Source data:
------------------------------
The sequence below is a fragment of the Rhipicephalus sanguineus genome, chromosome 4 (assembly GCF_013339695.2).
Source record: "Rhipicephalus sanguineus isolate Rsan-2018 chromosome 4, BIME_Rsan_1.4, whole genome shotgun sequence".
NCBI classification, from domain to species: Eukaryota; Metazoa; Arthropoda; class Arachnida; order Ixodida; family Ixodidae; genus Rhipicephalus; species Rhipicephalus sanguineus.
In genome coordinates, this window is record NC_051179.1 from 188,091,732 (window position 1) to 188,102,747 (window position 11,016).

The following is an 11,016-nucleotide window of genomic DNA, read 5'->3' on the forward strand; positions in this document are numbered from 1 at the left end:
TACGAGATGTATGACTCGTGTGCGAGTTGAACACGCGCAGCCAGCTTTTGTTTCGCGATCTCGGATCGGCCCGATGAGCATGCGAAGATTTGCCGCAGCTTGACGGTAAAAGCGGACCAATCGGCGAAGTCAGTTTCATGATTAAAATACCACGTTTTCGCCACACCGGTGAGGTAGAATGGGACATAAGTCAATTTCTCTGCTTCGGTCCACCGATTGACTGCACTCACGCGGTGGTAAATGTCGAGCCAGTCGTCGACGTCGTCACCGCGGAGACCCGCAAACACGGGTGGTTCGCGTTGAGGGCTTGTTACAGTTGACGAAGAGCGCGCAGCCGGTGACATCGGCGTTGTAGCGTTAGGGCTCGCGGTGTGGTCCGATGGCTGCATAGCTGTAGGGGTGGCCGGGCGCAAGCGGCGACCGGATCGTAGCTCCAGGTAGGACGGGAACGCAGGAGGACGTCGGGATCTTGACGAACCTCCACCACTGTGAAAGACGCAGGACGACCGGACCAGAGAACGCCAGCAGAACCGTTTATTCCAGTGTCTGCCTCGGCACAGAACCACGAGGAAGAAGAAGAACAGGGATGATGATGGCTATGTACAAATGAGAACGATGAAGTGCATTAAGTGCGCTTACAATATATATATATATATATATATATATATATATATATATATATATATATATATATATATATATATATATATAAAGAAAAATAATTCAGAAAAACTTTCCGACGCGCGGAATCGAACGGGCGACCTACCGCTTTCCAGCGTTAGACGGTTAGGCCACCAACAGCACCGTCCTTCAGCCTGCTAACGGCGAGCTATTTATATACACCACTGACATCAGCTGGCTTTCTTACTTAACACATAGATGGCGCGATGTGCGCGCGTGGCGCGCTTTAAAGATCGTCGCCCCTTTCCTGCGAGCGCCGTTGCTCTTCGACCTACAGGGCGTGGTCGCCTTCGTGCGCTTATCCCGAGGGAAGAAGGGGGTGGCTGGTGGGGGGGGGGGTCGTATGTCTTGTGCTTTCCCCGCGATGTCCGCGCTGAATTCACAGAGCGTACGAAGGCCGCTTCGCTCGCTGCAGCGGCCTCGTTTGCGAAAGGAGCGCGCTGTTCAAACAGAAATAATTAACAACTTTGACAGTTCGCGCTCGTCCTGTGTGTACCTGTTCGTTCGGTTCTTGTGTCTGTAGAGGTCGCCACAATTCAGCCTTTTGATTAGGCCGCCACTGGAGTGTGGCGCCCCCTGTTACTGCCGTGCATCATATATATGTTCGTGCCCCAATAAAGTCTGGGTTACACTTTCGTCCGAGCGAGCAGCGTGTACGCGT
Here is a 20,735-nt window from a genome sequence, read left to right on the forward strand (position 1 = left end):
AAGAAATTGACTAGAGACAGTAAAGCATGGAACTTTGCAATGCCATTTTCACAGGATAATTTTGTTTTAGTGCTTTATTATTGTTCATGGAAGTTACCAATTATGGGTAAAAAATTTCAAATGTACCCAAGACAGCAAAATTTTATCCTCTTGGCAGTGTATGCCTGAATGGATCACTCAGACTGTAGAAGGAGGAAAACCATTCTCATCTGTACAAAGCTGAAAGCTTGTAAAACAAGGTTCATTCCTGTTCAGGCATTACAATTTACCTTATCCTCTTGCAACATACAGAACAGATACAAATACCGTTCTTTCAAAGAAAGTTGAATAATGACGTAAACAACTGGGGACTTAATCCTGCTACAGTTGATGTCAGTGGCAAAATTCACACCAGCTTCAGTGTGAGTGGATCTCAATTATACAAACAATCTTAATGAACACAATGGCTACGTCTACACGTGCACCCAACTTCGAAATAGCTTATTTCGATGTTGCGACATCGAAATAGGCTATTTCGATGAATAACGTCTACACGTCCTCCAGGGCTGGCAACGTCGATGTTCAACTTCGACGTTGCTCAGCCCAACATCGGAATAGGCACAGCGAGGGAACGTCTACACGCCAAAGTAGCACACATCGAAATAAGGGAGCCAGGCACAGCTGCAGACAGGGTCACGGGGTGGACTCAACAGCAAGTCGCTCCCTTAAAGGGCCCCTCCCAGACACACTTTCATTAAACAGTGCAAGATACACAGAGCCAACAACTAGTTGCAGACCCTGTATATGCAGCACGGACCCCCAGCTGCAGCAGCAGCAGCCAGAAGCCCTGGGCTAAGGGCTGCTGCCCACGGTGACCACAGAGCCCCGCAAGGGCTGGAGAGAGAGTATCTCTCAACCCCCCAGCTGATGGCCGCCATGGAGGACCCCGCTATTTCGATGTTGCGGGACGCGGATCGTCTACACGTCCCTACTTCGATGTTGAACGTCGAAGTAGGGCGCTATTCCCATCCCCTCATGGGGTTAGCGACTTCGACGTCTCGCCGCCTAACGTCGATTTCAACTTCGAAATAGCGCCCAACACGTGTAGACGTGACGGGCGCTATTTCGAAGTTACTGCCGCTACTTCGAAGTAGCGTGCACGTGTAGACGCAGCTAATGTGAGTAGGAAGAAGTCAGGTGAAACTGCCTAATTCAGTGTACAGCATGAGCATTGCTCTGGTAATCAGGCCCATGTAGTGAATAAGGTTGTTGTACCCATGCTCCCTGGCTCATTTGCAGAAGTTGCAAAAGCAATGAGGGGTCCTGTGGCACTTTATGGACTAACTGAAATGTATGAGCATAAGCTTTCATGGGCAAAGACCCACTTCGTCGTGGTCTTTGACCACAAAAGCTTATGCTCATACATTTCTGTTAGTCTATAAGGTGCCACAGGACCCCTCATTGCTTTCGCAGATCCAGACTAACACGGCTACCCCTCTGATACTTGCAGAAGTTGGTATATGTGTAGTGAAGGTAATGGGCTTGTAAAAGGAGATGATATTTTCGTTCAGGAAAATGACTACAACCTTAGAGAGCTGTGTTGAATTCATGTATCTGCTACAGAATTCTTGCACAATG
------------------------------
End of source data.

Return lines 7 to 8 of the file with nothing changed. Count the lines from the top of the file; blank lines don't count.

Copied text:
Here is a 20,735-nt window from a genome sequence, read left to right on the forward strand (position 1 = left end):
AAGAAATTGACTAGAGACAGTAAAGCATGGAACTTTGCAATGCCATTTTCACAGGATAATTTTGTTTTAGTGCTTTATTATTGTTCATGGAAGTTACCAATTATGGGTAAAAAATTTCAAATGTACCCAAGACAGCAAAATTTTATCCTCTTGGCAGTGTATGCCTGAATGGATCACTCAGACTGTAGAAGGAGGAAAACCATTCTCATCTGTACAAAGCTGAAAGCTTGTAAAACAAGGTTCATTCCTGTTCAGGCATTACAATTTACCTTATCCTCTTGCAACATACAGAACAGATACAAATACCGTTCTTTCAAAGAAAGTTGAATAATGACGTAAACAACTGGGGACTTAATCCTGCTACAGTTGATGTCAGTGGCAAAATTCACACCAGCTTCAGTGTGAGTGGATCTCAATTATACAAACAATCTTAATGAACACAATGGCTACGTCTACACGTGCACCCAACTTCGAAATAGCTTATTTCGATGTTGCGACATCGAAATAGGCTATTTCGATGAATAACGTCTACACGTCCTCCAGGGCTGGCAACGTCGATGTTCAACTTCGACGTTGCTCAGCCCAACATCGGAATAGGCACAGCGAGGGAACGTCTACACGCCAAAGTAGCACACATCGAAATAAGGGAGCCAGGCACAGCTGCAGACAGGGTCACGGGGTGGACTCAACAGCAAGTCGCTCCCTTAAAGGGCCCCTCCCAGACACACTTTCATTAAACAGTGCAAGATACACAGAGCCAACAACTAGTTGCAGACCCTGTATATGCAGCACGGACCCCCAGCTGCAGCAGCAGCAGCCAGAAGCCCTGGGCTAAGGGCTGCTGCCCACGGTGACCACAGAGCCCCGCAAGGGCTGGAGAGAGAGTATCTCTCAACCCCCCAGCTGATGGCCGCCATGGAGGACCCCGCTATTTCGATGTTGCGGGACGCGGATCGTCTACACGTCCCTACTTCGATGTTGAACGTCGAAGTAGGGCGCTATTCCCATCCCCTCATGGGGTTAGCGACTTCGACGTCTCGCCGCCTAACGTCGATTTCAACTTCGAAATAGCGCCCAACACGTGTAGACGTGACGGGCGCTATTTCGAAGTTACTGCCGCTACTTCGAAGTAGCGTGCACGTGTAGACGCAGCTAATGTGAGTAGGAAGAAGTCAGGTGAAACTGCCTAATTCAGTGTACAGCATGAGCATTGCTCTGGTAATCAGGCCCATGTAGTGAATAAGGTTGTTGTACCCATGCTCCCTGGCTCATTTGCAGAAGTTGCAAAAGCAATGAGGGGTCCTGTGGCACTTTATGGACTAACTGAAATGTATGAGCATAAGCTTTCATGGGCAAAGACCCACTTCGTCGTGGTCTTTGACCACAAAAGCTTATGCTCATACATTTCTGTTAGTCTATAAGGTGCCACAGGACCCCTCATTGCTTTCGCAGATCCAGACTAACACGGCTACCCCTCTGATACTTGCAGAAGTTGGTATATGTGTAGTGAAGGTAATGGGCTTGTAAAAGGAGATGATATTTTCGTTCAGGAAAATGACTACAACCTTAGAGAGCTGTGTTGAATTCATGTATCTGCTACAGAATTCTTGCACAATG